Friday, January 16, 2015

The Lesson Of Waiting

This morning on Facebook I was reminded twice of how much our society and our children have become the land of 'instantaneous gratitude'.  So many want everything now, given on demand and never having to wait for results by simply working for the things we 'think' that we need.

After reading back on my posts, it could be said that I am a person of 'instantaneous gratitude', but much of that is due to my age, already having lived out the days of my life that required much waiting.  I had decades of learning to wait, and my childhood was about waiting for birthdays, Christmas, the end of bean and corn field walking season.  I recall looking through the Sears catalogue when it arrived each fall and ear marking the pages to let my parents know what I wanted for Christmas, knowing that I would need to wait for that new game, doll or purse until the big day arrived to find it beneath the tree.  And I knew that my first new camera would not be in my hands until I finished earning the money from being in the fields attacking the weeds between the bean plants.  

Once into adulthood, even though I had been taught to wait for things, it was not easy, and there were things I had to go without having married at a young age someone who spent our money on the things he loved and not things we as a family needed.  Life was hard at times.  And so it was that I learned that if I wanted certain items for the home that I would need to get a job and earn the money myself for a new sofa and chair, a set of Corelle dishware, a wooden table and chairs that were just the right size for my two year old young child to sit and play at.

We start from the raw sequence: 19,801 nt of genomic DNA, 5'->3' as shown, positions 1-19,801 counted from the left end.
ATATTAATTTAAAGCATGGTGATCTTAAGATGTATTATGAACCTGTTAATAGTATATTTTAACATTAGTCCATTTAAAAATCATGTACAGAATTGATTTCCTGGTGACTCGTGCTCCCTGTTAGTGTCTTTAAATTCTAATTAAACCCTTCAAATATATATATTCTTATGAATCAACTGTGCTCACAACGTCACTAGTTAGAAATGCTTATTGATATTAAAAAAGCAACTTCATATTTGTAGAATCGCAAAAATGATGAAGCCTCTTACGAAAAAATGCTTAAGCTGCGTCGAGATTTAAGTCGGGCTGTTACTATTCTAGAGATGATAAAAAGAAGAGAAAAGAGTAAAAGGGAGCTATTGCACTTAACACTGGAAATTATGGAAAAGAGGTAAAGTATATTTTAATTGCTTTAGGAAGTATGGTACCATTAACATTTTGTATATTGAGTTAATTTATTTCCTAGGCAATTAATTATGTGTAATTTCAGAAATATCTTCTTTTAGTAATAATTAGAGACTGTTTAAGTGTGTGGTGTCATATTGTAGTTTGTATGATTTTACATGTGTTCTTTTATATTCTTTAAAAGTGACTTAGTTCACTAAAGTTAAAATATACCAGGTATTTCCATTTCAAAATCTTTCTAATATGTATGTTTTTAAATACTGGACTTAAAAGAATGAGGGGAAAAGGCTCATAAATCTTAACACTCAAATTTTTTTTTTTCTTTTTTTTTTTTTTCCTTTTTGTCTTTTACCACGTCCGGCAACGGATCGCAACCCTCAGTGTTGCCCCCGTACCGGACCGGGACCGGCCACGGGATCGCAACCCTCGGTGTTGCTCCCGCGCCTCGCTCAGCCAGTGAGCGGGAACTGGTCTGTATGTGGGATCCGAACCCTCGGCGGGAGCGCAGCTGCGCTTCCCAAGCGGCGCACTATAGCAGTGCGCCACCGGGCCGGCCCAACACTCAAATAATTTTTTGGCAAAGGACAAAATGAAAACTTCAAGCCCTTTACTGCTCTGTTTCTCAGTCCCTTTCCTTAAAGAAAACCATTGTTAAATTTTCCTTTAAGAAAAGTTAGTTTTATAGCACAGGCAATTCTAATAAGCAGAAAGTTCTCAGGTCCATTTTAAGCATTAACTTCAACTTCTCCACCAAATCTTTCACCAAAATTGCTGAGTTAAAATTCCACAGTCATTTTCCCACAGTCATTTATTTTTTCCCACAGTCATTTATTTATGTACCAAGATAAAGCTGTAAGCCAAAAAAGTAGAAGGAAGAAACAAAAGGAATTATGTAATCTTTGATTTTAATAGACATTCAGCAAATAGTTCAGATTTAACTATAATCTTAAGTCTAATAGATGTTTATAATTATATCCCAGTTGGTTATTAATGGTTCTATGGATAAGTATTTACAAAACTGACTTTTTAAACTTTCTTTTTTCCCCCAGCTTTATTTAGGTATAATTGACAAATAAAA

Instantaneous gratitude simply did not happen in those times.

My hope is that people will wake up and teach their children that YES... good things come to those who can learn to sit back patiently and wait while they learn the life lesson of working for what you need and what you want.

Goldie Hawn in the movie Overboard probably depicted instantaneous gratitude the best.
It was funny in the movie, but definitely not the best outcome to hope for when raising our children.


5 comments :

  1. Oh my gosh...this is perfect timing. We've been in a funk at our house for a couple of months...nothing was going our way. It's been rough, but I kept waiting for better days. Today the sun shone and the clouds parted...finally. At Christmas mass, the message was that our gift from God is the journey, not the destination...and how right that is. It's the waiting that makes you a better you.

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  2. I'm wondering if the term for this subject shouldn't be instant gratification. That's what I call it, and am just as guilty as the next person for wanting what I want when I want it. Learning delayed gratification can be rewarding, but doesn't come easily for most of us. I know I have always appreciated the things that I had to scrimp and save to obtain, though.

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  3. I find the younger set not doing much planning, budgeting, organizing and I think some of that cones from having every whim answered and there hasn't been the teaching of planning, organizing life needs and budgeting. I notice all of this especially in my "grand young adults." They have grown up having most of their "wants" answered immediately throughout their young lives and now they feel if they "want it they should have it, NOW." They are learning though, I am happy about that. One of my grands decided to start SAVING . . . and saving he did and recently purchased his first home. It took some prioritizing some of his "wants" so he could purchase a huge "want" and he did it!

    It is really fun to want something, see what you like and GET IT . . . but wise to put some patience energy into the mix too . . .

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  4. The cones word above should be comes . . .

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